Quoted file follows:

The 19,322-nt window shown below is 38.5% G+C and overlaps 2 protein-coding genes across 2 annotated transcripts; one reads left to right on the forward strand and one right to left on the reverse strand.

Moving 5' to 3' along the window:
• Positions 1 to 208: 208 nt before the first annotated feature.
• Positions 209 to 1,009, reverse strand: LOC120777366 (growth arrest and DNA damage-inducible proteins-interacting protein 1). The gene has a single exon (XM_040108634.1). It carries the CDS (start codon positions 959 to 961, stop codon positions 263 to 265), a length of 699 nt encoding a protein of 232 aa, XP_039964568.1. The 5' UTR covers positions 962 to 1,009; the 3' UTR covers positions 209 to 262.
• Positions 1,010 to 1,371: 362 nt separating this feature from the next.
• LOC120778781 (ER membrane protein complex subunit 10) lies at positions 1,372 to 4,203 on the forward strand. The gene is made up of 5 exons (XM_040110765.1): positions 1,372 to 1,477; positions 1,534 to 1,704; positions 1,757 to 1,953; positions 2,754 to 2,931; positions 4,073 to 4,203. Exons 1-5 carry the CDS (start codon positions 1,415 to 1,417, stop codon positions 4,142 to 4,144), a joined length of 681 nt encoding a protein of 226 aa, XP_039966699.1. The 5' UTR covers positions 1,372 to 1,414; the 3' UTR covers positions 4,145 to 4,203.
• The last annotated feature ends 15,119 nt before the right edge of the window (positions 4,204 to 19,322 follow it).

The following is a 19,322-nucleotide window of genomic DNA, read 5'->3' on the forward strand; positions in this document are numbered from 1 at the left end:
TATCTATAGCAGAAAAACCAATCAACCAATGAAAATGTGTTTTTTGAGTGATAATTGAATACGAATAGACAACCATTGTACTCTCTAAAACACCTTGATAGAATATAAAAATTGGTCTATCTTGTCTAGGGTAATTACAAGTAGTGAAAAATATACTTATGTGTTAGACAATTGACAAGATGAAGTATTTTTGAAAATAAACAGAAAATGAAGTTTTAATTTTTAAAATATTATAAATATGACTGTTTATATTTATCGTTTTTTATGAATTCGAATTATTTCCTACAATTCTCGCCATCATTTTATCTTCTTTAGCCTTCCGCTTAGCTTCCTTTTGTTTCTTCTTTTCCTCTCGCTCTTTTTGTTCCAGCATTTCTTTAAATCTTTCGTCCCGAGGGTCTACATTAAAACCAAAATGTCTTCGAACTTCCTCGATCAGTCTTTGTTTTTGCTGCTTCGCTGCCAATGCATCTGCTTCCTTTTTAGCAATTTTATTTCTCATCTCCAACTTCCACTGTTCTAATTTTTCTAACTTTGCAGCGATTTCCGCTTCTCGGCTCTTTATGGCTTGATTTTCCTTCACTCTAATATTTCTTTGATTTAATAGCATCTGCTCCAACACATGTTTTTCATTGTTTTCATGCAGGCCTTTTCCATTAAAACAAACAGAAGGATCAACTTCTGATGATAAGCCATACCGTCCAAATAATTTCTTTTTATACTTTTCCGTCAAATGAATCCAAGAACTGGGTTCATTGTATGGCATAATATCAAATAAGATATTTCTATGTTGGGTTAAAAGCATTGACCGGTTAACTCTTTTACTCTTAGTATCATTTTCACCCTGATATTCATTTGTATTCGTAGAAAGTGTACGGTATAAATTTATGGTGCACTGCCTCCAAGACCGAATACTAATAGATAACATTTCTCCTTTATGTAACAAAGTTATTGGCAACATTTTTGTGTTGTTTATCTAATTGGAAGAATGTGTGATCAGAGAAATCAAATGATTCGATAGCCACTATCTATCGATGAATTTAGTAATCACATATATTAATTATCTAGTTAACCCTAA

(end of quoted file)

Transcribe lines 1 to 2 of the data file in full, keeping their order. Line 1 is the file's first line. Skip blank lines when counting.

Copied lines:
The 19,322-nt window shown below is 38.5% G+C and overlaps 2 protein-coding genes across 2 annotated transcripts; one reads left to right on the forward strand and one right to left on the reverse strand.

Moving 5' to 3' along the window: